Land rights massacre a pretext for Paraguay coup
tony at cultureshop.org.uk
Tue Jul 3 23:32:17 BST 2012
Covert US Op: The Paraguayan Coup
by Bill Van Auken - Global Research, July 3, 2012 - World Socialist Web Site
The so-called constitutional coup that ousted
Paraguays elected President Fernando Lugo on
June 22 is another indication of the mounting
class tensions that are gripping Latin America
and the world as a whole, making democratic forms
of rule under capitalism ever more unsustainable.
There is every reason to believe that the hurried
impeachment of Lugoforced through both houses of
the Paraguayan parliament in barely 30 hours
after he was charged by the two traditional
parties of the countrys ruling oligarchywas
carried out with the indispensable complicity of US imperialism.
A former Catholic cleric and proponent of
Liberation Theology, Lugo was elected in 2008,
promising to combat corruption and promote socially responsible capitalism.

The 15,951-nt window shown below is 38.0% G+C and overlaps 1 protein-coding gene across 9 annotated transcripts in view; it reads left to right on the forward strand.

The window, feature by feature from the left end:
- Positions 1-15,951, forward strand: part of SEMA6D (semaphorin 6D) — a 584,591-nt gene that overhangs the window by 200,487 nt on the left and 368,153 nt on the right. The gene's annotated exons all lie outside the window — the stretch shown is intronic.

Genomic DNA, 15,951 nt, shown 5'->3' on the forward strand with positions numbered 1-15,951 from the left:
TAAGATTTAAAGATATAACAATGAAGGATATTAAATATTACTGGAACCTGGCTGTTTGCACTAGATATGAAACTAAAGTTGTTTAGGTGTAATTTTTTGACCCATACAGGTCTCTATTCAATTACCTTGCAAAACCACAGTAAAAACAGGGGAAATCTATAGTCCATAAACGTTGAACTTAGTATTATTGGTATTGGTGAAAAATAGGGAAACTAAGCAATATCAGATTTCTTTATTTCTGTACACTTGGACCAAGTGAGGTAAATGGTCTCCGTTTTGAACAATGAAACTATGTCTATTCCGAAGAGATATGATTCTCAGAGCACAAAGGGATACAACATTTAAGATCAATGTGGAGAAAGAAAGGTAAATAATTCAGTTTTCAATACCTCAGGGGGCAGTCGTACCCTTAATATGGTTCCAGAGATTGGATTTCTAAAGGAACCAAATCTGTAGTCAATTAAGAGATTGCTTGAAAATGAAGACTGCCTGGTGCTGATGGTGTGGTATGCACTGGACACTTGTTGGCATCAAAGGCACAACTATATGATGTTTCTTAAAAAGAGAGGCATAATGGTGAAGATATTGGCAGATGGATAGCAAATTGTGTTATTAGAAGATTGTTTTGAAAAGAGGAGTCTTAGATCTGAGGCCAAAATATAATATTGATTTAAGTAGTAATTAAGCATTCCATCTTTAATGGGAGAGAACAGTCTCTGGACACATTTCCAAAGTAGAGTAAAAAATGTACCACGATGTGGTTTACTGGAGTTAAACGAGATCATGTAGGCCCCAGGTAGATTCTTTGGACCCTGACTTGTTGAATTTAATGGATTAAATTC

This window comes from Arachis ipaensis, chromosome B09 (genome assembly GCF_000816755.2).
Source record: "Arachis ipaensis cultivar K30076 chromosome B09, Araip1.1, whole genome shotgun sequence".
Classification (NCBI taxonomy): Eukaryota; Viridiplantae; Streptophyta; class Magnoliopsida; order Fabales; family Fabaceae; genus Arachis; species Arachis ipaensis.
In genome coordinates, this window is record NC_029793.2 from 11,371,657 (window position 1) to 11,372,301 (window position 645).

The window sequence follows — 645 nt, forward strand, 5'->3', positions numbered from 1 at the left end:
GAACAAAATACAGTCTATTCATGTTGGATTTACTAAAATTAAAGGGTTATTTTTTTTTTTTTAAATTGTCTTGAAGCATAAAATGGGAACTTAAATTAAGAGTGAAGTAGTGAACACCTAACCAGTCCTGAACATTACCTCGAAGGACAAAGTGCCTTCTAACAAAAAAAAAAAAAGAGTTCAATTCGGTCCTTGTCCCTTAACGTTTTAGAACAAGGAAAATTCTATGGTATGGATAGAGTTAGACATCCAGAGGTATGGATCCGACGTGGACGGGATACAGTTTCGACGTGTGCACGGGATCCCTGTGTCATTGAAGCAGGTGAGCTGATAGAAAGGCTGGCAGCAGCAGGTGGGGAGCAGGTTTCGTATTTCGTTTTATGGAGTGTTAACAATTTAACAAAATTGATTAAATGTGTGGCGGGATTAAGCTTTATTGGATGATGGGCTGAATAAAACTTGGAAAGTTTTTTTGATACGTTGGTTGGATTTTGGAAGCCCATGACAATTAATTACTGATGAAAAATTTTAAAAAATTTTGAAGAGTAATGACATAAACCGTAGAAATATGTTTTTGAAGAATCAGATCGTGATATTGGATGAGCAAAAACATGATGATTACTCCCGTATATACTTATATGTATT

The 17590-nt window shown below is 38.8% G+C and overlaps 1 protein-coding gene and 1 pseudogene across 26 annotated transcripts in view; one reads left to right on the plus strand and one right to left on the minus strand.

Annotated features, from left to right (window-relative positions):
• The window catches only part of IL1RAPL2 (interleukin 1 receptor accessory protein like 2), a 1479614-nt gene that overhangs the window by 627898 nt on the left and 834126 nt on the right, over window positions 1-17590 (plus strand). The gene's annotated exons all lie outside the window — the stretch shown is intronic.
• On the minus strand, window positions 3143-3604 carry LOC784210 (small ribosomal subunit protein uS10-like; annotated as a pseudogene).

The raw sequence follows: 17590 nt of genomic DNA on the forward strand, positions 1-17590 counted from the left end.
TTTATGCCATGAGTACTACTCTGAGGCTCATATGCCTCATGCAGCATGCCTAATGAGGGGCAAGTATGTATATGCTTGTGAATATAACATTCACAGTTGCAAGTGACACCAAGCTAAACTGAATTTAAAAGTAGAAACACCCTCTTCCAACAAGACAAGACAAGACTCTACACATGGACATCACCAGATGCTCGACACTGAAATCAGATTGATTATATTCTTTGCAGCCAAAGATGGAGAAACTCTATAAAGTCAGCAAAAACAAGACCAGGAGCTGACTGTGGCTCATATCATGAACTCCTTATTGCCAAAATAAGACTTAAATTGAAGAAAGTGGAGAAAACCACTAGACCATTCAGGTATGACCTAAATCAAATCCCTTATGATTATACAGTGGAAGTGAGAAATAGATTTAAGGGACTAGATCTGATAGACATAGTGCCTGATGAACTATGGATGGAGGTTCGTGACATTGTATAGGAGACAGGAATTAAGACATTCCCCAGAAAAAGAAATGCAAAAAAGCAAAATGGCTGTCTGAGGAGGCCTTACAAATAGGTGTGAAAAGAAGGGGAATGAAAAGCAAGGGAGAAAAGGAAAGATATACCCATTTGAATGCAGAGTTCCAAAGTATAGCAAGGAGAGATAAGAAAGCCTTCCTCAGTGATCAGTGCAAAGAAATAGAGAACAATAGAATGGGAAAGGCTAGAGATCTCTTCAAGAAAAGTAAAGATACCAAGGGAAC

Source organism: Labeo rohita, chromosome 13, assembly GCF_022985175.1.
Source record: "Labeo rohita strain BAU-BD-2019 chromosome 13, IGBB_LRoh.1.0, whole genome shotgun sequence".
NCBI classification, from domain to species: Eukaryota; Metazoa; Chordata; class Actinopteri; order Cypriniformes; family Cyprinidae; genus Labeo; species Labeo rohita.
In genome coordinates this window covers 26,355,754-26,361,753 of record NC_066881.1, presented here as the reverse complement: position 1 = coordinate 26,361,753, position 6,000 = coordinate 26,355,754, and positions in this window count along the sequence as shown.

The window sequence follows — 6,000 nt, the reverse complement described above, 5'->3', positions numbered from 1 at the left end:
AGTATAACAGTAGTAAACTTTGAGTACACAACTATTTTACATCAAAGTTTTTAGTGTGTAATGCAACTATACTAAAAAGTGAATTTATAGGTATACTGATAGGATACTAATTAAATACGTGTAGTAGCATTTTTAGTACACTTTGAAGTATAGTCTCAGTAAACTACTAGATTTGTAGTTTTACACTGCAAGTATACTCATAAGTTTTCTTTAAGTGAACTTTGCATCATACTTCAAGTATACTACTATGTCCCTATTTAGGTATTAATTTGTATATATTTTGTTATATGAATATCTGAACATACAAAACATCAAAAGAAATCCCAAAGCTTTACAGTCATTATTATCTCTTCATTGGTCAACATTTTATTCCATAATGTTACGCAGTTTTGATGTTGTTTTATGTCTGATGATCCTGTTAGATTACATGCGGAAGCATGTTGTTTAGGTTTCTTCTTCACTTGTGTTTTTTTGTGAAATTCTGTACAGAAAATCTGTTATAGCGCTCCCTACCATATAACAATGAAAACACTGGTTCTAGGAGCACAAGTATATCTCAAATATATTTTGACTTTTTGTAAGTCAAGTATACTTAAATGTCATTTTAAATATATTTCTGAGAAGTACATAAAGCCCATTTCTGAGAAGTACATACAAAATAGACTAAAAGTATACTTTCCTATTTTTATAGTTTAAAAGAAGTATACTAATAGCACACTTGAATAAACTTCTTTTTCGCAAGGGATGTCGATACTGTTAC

Without any party of his own, he came into office
on the back of a coalition that joined a
combination of left-nationalist groups, peasant
and indigenous associations with the Liberal
Party, a right-wing instrument of the Paraguayan
oligarchy, which had been tolerated as a tame
opposition under the 35-year dictatorship of
Alfredo Stroessner. It was Lugos vice president,
Liberal Party leader Fernando Franco, who donned
the presidential sash after supporting the
impeachment of his former running mate.
Committed to the defense of private property and
with all the real levers of power remaining in
the hands of the Liberals and Stroessners
Colorados, who ruled the country for six decades
before the 2008 election, Lugo was able to carry
out little in the way of reforms, while he
adapted himself continuously to Paraguayan reaction.
Nonetheless, the ruling oligarchy as well as the
transnational agricultural interests found his
presidency intolerable, fearing that it was
generating false expectations among the masses of
Paraguayan workers and oppressed. In particular
there was concern that masses of landless
peasants, receiving nothing in the way of genuine
agrarian reform from the government, would take
matters into their own hands. In a country where
2 percent of the population controls more than 75
percent of the land, and where much of this land
was expropriated from its owners and handed out
to favored Colorado politicians under the
Stroessner dictatorship, there is ample reason for such fear.